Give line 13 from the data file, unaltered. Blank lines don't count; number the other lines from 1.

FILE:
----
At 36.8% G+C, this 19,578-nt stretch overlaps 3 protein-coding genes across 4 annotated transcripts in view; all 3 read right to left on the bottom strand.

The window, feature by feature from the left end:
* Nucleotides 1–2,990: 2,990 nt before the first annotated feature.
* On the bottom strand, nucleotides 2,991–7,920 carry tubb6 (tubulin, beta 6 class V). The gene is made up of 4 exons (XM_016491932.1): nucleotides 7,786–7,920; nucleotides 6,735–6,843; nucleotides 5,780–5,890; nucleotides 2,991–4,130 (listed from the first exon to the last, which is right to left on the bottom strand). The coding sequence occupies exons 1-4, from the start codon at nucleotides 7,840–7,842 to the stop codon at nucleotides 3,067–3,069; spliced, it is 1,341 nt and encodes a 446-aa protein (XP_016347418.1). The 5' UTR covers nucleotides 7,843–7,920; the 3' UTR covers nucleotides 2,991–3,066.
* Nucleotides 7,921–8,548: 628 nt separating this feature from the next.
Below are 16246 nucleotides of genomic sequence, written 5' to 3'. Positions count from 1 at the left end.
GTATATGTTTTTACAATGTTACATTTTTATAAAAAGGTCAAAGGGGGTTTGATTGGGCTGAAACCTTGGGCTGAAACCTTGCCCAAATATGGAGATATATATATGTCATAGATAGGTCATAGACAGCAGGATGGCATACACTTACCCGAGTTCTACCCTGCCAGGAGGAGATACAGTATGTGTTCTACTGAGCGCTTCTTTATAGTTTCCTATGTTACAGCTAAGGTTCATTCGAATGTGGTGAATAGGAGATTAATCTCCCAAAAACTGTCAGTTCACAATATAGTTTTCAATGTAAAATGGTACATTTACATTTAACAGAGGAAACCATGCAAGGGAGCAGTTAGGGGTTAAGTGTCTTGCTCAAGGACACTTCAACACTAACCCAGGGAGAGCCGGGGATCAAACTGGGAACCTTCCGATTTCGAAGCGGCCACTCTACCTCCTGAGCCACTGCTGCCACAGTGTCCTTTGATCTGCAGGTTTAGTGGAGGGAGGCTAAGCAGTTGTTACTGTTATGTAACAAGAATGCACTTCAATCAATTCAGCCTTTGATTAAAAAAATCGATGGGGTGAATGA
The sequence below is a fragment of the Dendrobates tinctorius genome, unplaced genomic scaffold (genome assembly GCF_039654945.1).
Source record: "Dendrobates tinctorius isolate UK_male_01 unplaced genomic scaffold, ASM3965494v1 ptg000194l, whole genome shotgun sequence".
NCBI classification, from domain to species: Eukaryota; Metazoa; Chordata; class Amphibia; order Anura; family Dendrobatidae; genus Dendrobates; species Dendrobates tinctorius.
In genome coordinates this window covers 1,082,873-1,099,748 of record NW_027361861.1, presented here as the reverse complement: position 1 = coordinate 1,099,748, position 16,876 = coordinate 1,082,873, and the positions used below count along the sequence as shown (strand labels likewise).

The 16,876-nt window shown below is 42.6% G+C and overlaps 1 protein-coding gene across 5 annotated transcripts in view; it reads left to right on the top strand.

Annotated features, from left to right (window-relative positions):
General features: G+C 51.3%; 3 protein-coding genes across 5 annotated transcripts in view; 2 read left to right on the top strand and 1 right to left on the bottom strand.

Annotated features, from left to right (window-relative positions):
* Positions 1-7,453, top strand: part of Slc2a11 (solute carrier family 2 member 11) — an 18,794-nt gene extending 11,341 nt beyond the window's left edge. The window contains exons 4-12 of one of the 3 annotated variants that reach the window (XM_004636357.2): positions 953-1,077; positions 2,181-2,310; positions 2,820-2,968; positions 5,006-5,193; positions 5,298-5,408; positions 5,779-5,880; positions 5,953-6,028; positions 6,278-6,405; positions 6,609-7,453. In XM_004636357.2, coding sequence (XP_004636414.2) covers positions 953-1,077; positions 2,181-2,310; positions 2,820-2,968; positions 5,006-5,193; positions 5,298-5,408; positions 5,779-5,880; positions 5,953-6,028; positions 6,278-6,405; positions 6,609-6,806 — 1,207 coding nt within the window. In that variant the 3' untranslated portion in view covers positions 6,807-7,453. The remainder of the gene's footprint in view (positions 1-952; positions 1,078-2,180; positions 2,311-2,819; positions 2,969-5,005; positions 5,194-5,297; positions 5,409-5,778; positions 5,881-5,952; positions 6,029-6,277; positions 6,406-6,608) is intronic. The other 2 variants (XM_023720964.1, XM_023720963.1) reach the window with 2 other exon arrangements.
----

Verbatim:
Annotated features, from left to right (window-relative positions):